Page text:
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Made of Wood

11 April 2010

I’ve always felt a strange sort of exhilaration reading others’ descriptions of places I have lived or traveled. It’s something akin to meeting a friend with whom I had experienced something, and allowing their own recollections and observations to illuminate my own.

Today, I cracked the cover of Alan Booth’s Looking for the Lost. Booth was a Brit who passed through vast swaths of this country on foot, and to my surprise, his last journey prior to his death in 1993 took him through Tsugaru, the plains region at the north tip of Honshu.  Booth did this by retracing the steps of Osamu Dazai, a native of the region who would later become something of a celebrity for Tsugaru-ites.  Here is what he wrote of my village:

“A timeworn and tranquil town” is how Dazai describes Kizukuri, and I warmed to its single main street as soon as I started clomping along it.  Its most obvious distinguishing feature is that the narrot pavements along one side of it are roofed and walled, turning them into extensions of the shops, so that pedestrians stroll down cozy little corridors just wide enough for two to walk abreast, protected from snow and wind and traffic, but exposed as Dazai observed, “to the minor inconvenience of being stared at by the people working in the shops”…

Across the road stood the police station, a large ferroconcrete structure which in Dazai’s time had been made of wood.  “Of course, it’s a wonderful building”, he had mused, perusing a sign that said “Kizukuri [Made of Wood] Police Station, and then “smiled wryly” at his “mistake”.  That was his joke about the town’s name.  Afterwards, he visited the pharmaceutical wholesalers where his father had been born, drank sake with the merry cousin called Mr. M who told him that Kizukuri’s rice production was the highest in Japan because “we break our backs,” and then, back unborken, departed for the western coast.  I, too, departed for the western coast, down roads that ran between apple orchards where the powdery blossoms were being pinched off the boughs, a cruelty I could not imagine being inflicted on the cherries.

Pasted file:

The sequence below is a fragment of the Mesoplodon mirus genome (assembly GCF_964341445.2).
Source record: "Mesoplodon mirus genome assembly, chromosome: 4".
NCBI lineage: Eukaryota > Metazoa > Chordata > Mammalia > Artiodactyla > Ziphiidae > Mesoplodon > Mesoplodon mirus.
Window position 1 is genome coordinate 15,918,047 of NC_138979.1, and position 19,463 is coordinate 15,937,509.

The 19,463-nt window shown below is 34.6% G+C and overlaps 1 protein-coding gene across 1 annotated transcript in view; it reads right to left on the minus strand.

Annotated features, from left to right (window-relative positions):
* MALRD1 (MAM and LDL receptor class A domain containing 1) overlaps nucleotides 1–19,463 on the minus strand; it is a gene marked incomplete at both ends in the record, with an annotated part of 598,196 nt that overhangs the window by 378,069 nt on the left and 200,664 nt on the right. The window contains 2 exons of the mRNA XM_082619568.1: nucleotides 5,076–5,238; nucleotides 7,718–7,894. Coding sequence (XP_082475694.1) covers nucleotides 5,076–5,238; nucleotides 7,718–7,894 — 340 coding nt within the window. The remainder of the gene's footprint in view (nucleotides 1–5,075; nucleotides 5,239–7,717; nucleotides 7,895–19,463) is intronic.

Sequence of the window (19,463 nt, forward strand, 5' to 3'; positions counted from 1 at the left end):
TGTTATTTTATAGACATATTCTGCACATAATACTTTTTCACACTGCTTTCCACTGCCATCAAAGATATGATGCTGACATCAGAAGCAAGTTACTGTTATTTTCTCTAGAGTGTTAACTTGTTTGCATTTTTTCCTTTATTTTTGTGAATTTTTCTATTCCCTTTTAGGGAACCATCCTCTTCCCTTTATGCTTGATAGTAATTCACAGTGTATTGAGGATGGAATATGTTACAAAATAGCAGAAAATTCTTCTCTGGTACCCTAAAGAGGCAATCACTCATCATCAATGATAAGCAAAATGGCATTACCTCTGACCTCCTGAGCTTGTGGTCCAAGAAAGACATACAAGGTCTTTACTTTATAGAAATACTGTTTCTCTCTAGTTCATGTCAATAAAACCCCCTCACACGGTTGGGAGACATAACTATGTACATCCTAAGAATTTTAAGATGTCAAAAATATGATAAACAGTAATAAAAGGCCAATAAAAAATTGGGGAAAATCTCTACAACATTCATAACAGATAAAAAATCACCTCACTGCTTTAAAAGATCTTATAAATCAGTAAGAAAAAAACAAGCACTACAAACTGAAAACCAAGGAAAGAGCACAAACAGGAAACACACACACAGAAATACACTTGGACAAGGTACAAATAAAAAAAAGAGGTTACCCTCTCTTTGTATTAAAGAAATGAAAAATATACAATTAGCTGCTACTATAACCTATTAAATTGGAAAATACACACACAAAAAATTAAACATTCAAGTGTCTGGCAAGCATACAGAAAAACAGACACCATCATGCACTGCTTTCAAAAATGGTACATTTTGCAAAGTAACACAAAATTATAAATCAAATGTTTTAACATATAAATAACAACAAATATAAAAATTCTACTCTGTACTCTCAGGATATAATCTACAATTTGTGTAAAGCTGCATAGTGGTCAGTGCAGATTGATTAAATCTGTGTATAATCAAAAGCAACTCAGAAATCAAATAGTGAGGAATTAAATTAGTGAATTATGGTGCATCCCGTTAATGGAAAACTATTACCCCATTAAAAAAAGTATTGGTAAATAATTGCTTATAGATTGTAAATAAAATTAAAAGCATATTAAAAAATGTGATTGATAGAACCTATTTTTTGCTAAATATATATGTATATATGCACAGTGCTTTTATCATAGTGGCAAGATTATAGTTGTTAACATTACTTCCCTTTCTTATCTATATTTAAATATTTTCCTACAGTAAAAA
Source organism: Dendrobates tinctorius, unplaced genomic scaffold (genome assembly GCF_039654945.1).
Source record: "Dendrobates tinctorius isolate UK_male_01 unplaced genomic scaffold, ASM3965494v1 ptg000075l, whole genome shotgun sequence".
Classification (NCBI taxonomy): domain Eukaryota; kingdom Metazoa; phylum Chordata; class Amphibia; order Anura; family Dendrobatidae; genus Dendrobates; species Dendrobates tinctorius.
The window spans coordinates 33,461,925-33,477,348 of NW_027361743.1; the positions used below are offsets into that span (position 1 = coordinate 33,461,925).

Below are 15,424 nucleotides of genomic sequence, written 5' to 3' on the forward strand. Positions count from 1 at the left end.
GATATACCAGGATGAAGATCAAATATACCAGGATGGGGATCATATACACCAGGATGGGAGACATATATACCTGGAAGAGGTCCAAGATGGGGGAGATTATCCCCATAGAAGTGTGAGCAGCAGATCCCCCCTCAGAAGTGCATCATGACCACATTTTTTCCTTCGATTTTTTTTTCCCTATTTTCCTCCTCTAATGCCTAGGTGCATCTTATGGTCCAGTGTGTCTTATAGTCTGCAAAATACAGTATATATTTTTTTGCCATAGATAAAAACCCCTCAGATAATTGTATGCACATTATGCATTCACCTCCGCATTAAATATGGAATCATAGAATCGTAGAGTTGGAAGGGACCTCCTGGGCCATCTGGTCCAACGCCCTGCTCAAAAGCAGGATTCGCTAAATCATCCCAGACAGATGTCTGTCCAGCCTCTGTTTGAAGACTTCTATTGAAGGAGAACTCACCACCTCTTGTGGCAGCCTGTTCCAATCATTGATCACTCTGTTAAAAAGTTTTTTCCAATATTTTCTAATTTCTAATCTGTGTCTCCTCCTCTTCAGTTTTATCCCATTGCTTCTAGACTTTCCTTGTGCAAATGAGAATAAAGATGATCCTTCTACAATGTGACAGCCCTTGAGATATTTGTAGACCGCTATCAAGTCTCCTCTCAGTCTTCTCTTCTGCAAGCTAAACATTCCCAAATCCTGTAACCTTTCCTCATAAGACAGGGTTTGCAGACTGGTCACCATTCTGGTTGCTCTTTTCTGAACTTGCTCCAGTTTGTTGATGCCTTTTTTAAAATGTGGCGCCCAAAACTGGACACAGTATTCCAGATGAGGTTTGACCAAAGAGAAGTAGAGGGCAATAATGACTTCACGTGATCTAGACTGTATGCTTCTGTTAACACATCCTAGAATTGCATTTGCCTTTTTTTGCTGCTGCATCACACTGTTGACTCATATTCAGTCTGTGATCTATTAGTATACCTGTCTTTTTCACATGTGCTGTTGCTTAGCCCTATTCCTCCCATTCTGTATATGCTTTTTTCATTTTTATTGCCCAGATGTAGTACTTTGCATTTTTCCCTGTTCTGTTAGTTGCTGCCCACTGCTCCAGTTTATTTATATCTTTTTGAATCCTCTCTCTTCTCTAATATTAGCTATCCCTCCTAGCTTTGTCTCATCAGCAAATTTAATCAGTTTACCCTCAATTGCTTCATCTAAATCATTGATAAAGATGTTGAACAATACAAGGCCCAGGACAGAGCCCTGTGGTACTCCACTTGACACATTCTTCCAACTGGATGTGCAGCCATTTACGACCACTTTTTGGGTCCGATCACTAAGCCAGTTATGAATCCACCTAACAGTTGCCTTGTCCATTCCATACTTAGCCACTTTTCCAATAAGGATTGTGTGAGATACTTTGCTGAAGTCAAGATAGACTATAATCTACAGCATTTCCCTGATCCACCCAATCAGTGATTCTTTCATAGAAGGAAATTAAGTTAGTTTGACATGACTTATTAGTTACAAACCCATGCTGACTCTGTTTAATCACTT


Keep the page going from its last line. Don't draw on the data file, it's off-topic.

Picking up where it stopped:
…When a Japanese person tells you that Kyoto, the former capital, is a “beautiful” city, he does not mean that, if you climbed Mount Hiei and looked down at its roofs, you would be struck by a sense that the whole was magically greater than the sum of its parts.  When you view Kyoto from any point of vantage, such as the elevated platofrm where the bullet train deposits you, its ugliness can make you weep.  It’s tangled, utility-cabled skyline is indistinguishable from that of any other Japanese city of comparable size, and every bit as jolting.  The attractions of Japanese cities–if they have attractions–lie in what they contain, not in the prospect they present.  Kyoto is “beautiful” because within it there are beautiful things; subtle, sometimes tiny details that resist the cacophony around them and may require a lifetime to unearth.

But that was not why I liked the towns of the Tsugaru plain.  I liked them not for any postcard picturesqueness nor for the discovering in them of small resistant details.  What I liked was the workaday imperviousness to anything resembling a philosophy of charm (which is not the same thing as an imperviousness to charm itself…). Sometimes these inland towns contained resistant details–an old stone house or something smaller; a sushi-shop curtain made of pale, plaited cords–though even these could scarcely be called charming.  But they gave you a sense of being in a place that was built to be lived in, not just passed through ; that had formed an alliance with its residents in a way that the towns of the coast had not…

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